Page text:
One of the more rewarding spiritual experiences in life is going on pilgrimage. My first pilgrimage experience was back in 1993 when I attended World Youth Day in Denver, Colorado. My initial hope for the trip, a hope that many youth had in Denver that week, was to have a “close encounter of the Papal kind.” What I found interesting was that what I hoped to get out of World Youth Day and what I received were two different things. Yes, I treasured the moment I saw St. John Paul II from about 30 yards away while standing behind a security blockade. However, the most powerful take away form World Youth Day was the strengthening of my faith through being in prayerful solidarity with about 750,000 Catholic youth from around the world. As we walked, sang, listened, and prayed, my faith strengthened and I knew I was in a better place spiritually than when I arrived. This experience didn’t answer all the questions I had about Catholicism or chase away all the struggles I brought to this pilgrimage. Nevertheless, being part of this journey taught me a valuable lesson I treasure to this day: Our lives are an adventure, journeying into the unknown aspects of life in the hope of learning more about ourselves, the world we live in, and God.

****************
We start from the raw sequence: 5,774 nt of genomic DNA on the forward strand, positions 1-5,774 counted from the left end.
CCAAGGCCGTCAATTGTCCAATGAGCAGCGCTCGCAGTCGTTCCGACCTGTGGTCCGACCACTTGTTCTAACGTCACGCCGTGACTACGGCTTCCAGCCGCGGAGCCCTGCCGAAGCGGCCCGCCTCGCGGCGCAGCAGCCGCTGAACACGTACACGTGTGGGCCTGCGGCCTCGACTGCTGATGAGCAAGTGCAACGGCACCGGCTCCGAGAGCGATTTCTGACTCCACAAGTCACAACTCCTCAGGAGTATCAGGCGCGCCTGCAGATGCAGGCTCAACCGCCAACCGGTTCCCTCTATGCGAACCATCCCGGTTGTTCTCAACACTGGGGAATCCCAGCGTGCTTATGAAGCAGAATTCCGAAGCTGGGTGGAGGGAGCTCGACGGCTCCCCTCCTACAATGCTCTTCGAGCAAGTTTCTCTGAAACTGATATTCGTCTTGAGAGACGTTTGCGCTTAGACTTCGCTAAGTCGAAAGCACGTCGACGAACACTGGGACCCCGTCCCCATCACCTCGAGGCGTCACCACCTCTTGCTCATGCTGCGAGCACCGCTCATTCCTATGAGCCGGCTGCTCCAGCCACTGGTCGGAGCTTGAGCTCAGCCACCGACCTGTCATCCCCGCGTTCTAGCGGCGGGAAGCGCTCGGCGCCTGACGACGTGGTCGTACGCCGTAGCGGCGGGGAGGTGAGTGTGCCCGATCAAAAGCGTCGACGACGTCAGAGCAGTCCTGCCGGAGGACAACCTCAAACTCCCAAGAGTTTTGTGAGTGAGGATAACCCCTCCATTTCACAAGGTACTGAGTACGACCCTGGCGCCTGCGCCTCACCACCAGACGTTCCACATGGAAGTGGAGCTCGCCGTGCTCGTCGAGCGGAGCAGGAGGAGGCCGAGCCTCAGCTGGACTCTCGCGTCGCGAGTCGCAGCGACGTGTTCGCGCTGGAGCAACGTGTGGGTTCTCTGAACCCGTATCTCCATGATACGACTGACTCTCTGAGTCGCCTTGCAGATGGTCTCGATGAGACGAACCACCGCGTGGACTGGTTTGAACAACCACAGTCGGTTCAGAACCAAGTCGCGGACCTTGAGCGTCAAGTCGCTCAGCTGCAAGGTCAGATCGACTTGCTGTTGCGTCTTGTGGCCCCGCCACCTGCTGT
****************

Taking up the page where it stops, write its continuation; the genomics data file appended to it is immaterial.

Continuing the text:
I was reminded of these and other lessons about being on pilgrimage the first time I watched the movie entitled, The Way. The movie stars Martin Sheen and is directed by his son, Emilio Estevez. It is a thought provoking movie of a father who decides to walk the Camino de Santiago (the Way of St. James) after learning of the death of his son who was trying to complete the pilgrimage at the time of his passing. Martin Sheen’s character, Tom Avery, struggles in the movie, as any father would, to find answers to why his son was walking the Camino, hoping to bring closure to Daniel’s death. As Tom walks this path of pilgrimage, he is joined by a ragtag group of sojourners who are trying to lose weight, break an addiction, and write stories about why people walk the Camino. By the end of the movie, the weight problem is still there, the cigarettes are still being smoked, and the pain of a father’s heart is still palpable. Nevertheless, there is a clear sentiment that the pilgrimage did change each character for the better, but not for the reasons that lead them to embark on this journey in the first place. These simple, but powerful examples of pilgrimage teach us that to take this type of journey is not an end, but a beginning of one of life’s great adventures: The pursuit of the love of God.